The Baby or the Bottle



Fetal Alcohol Syndrome, or FAS, affects the early development of a fetus, ultimately altering the later life of those afflicted by it. Living with these symptoms is Audrianna Emery, adoptive sister to senior Kiannah Emery. Kiannah helps her sister, who although she is 20, has the mental capacity of a seven-year-old.
Heroin, alcohol and pregnancy: a deadly mix.

According to Foundation for People with Disabilities statistics, one in every 500 babies born in Western countries are affected by Fetal Alcohol Syndrome (FAS). Among these is 20-year-old Audrianna Emery, adoptive sister to senior Kiannah Emery.

As her biological mother’s pregnancy progressed, Audrianna was continually introduced to and affected by the use of heroin and alcohol. Until her adoption by Jennifer Armstrong in 2002, at age seven, she did not receive proper care for her condition, faced abuse in the home of her father and was continually moved from location to location.

Two years after she arrived at her new home, Armstrong also adopted Kiannah, and though it took time, the sisters created a bond.

“I like that she’s very nice, outgoing, friendly,” Audrianna said. “She’s thoughtful.”

Armstrong is the primary caregiver for Audrianna, as she is not able to be left unsupervised, and never will be. Kiannah, however, also caregives for Audrianna and plans to move in with her as a primary caregiver when they are able to be approved for housing and she turns 18.

“I’m trying to get my own apartment, but I can’t be alone,” Audrianna said. “We’re trying to work on that.”                 Due to the damage to her brain during initial development, Audrianna is physically 20 years of age, but is mentally only seven.

“She has FAS which is a form of mental retardation,” Kiannah said. “She is mentally, physically and emotionally challenged.”

According to Kiannah, she and Audrianna spent most of the summer together going to movies, practicing soccer, playing games and much more.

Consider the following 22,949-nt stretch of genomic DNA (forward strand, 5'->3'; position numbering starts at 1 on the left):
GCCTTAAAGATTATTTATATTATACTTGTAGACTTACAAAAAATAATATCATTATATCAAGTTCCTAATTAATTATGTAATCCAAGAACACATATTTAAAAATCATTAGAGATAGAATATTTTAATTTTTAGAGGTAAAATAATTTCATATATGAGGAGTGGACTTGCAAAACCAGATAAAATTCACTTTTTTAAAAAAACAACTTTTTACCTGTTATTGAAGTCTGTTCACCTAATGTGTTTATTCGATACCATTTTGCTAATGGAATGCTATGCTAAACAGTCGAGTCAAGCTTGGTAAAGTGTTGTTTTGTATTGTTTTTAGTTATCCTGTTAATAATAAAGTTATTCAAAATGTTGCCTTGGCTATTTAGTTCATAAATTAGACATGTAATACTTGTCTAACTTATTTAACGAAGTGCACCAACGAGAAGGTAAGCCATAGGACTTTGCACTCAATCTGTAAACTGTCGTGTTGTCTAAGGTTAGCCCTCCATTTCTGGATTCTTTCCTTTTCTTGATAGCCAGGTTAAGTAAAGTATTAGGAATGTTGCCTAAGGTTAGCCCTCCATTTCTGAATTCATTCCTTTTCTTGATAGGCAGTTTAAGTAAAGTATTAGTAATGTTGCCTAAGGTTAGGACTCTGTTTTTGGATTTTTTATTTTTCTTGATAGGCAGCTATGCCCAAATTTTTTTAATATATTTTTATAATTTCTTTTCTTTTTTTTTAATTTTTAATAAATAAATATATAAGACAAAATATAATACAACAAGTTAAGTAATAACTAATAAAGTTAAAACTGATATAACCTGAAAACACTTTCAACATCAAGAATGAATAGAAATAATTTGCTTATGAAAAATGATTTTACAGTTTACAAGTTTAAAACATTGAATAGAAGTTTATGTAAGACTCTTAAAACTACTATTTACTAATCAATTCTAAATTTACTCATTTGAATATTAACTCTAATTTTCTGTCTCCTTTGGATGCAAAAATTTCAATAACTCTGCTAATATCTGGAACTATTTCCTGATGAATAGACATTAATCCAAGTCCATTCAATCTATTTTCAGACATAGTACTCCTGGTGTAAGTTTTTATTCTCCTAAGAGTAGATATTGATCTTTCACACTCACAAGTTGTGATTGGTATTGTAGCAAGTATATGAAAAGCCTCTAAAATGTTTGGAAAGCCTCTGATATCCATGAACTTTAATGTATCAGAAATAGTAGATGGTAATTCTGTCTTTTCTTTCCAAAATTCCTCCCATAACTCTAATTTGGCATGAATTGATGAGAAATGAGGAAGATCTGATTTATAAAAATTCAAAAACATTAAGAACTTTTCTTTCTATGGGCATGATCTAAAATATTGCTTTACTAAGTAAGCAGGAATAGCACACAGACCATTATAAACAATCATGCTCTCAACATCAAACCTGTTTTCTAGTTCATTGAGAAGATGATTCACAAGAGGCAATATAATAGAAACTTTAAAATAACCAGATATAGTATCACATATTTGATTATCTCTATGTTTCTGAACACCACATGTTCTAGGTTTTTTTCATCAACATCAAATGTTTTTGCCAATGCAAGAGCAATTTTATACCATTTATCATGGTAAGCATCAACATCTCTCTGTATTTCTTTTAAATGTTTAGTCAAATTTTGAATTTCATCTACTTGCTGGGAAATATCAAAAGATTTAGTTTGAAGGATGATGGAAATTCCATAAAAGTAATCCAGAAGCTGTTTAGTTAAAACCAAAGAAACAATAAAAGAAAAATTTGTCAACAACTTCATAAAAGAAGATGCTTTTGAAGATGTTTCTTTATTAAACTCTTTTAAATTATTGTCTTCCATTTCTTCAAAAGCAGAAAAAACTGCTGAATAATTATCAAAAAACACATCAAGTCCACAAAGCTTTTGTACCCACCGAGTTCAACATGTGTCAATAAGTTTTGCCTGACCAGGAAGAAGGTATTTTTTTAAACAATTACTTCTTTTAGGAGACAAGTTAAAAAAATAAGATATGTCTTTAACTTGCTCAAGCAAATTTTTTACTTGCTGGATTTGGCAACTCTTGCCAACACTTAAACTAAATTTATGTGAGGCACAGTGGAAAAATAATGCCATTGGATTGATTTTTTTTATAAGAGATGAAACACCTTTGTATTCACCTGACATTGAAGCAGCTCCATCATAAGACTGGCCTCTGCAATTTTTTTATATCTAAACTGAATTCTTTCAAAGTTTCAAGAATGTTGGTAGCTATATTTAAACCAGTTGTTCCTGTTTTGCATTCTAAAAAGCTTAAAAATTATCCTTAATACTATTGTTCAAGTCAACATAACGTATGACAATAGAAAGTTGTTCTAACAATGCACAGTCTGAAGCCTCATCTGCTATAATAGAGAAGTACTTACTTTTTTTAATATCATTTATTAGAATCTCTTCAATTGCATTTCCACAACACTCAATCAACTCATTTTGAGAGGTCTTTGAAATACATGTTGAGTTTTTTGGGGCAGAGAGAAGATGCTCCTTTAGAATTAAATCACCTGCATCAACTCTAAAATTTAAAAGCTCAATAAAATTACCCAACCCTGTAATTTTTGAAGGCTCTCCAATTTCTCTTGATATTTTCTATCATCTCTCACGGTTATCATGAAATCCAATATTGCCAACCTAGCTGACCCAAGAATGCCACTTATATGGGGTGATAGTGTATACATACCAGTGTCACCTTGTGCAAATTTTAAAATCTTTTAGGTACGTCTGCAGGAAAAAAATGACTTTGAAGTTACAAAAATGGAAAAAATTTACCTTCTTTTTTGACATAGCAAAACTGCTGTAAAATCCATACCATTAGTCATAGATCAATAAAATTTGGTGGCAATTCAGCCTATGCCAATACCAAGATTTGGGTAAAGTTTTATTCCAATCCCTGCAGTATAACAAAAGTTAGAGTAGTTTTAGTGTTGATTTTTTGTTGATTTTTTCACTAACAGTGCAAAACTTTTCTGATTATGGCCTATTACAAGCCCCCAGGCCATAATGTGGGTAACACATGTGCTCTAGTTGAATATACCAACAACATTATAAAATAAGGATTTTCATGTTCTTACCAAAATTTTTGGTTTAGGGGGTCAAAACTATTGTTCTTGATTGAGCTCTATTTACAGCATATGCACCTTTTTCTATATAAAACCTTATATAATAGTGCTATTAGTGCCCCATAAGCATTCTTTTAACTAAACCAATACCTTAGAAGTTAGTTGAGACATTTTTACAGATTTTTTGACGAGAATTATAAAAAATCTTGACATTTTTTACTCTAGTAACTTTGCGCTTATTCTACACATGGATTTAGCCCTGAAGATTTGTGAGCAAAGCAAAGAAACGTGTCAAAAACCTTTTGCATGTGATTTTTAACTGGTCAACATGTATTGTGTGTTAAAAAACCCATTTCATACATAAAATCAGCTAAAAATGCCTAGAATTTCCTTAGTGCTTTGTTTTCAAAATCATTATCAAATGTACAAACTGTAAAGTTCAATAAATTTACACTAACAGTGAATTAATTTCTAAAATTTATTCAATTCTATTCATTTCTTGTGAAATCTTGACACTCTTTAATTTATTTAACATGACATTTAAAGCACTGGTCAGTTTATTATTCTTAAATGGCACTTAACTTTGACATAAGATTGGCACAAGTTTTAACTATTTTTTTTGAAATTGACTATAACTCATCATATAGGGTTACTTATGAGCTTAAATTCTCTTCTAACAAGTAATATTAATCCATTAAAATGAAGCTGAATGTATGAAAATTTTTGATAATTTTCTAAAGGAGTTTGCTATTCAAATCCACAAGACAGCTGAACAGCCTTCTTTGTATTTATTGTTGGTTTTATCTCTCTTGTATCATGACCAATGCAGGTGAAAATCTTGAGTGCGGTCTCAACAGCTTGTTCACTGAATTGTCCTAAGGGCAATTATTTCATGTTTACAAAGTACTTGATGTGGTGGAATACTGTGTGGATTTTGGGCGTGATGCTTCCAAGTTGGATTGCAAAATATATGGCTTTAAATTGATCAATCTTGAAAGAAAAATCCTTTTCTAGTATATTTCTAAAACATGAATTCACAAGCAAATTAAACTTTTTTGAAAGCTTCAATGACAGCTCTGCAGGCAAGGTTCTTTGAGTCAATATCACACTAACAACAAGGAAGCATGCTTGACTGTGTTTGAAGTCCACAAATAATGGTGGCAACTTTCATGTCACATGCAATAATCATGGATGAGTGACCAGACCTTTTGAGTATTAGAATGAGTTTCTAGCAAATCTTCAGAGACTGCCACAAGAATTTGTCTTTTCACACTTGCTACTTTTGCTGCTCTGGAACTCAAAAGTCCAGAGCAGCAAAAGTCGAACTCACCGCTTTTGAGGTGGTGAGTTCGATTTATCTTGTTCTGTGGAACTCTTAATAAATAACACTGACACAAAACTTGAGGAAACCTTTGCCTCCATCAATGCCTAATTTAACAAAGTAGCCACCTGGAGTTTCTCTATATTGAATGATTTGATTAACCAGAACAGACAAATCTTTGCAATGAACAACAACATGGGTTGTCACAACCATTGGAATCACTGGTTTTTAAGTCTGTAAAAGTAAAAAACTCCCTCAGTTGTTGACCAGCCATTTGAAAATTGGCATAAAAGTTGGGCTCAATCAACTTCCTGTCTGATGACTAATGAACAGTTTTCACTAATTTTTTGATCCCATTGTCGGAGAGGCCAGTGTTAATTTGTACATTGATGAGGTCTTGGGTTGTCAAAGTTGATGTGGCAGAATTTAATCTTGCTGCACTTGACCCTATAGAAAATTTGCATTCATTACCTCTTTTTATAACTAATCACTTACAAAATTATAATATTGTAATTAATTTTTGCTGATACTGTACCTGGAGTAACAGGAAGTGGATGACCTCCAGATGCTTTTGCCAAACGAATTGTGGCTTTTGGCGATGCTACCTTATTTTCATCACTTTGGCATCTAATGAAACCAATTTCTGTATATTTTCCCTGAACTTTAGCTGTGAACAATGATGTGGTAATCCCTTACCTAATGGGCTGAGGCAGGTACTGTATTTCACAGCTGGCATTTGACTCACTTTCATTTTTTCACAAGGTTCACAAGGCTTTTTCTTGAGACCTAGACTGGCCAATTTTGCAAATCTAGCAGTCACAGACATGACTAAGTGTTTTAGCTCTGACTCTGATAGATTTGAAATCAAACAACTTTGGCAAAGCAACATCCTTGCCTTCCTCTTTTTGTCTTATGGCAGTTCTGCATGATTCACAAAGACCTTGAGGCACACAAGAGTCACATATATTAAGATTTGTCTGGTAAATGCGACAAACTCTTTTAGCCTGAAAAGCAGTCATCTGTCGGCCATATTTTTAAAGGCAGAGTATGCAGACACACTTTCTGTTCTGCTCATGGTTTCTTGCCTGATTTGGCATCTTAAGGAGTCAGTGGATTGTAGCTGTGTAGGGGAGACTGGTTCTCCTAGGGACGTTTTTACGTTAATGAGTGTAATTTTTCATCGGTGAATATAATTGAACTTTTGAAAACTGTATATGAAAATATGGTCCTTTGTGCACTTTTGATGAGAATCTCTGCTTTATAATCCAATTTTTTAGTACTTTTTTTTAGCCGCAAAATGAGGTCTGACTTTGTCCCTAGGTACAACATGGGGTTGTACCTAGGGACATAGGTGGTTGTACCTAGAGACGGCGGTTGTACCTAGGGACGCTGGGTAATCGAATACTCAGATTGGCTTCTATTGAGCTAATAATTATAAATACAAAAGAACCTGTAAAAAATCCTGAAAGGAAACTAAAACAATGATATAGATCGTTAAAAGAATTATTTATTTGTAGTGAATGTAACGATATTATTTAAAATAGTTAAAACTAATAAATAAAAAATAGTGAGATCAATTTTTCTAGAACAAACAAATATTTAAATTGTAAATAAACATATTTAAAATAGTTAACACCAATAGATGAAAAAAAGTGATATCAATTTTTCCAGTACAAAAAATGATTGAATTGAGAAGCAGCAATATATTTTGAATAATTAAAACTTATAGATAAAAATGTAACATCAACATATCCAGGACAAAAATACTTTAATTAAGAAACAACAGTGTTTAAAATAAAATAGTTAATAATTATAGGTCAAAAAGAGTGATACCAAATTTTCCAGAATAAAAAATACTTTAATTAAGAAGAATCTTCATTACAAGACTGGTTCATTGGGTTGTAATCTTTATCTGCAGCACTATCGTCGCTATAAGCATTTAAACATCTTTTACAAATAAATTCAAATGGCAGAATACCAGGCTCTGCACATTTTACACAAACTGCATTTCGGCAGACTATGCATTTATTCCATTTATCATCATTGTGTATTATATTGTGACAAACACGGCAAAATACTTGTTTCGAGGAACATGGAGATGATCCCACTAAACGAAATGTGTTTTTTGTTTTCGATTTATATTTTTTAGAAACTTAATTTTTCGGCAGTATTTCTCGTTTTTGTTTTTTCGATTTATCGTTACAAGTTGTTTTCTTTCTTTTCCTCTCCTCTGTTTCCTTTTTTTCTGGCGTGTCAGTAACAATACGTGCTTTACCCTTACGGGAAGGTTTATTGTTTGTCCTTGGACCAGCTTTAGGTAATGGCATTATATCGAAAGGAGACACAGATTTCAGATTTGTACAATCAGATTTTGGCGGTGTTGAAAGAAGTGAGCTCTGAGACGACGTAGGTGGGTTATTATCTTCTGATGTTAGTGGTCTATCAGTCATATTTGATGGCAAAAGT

“She gets to be a cheerleader for the girls soccer team,” Kiannah said. “The soccer team asked her if she’d be willing to . . . on Wednesdays she comes to soccer practice and cheers on the girls.”

For Audrianna, Kiannah is more than just a sister.

“I stopped trusting people when I was young,” Audrianna said. “My sister helped me reach out to others.”

For Kiannah, Audrianna has done more than become a companion. After working with her disabled sister, Kiannah learned she enjoys advocating for the disabled and is currently a life skills aid in the mornings at school.

“She’s opened my eyes to children in need,” Kiannah said. “Other people look down on them. She opened my eyes and my heart.”

Kiannah plans to achieve a career in social work and wants to work with children in need. She has tentative plans to open a group home for the disabled.

Audrianna was moved to a group home in 2009 after Armstrong became concerned with the safety of her other children in their home, due to her behavior. According to Audrianna, the experience was less than pleasant. Kiannah said this allowed her the opportunity to think about what she would have done differently had she been in charge.

“I can see her [Kiannah] working with people with disabilities, but I think she will find that she wants to advocate for people with disabilities,” Armstrong said. “I see her fighting more of that role than a 24/7 caregiver, because it is exhausting.”

Armstrong said she thinks Kiannah’s interest in the disabled comes from what she has seen Audrianna go through as a disabled child, teen and adult.

“She’s seen the injustice,” Armstrong said. “She’s seen it all. She’s seen the way the kids get pushed around.”

There are many forms and severities of FAS, which are dependent on the severity and prevalence of the alcohol and/or drug abuse during the pregnancy. Audrianna looks mostly like anyone else, but suffers primarily from developmental disabilities. She also needs constant monitoring and help in completing most of her daily needs.

“As a parent it’s hard because you don’t get to see all the milestones, the driver’s license, the wedding,” Armstrong said. “The frustrating thing about FAS is that it’s 100 percent preventable.”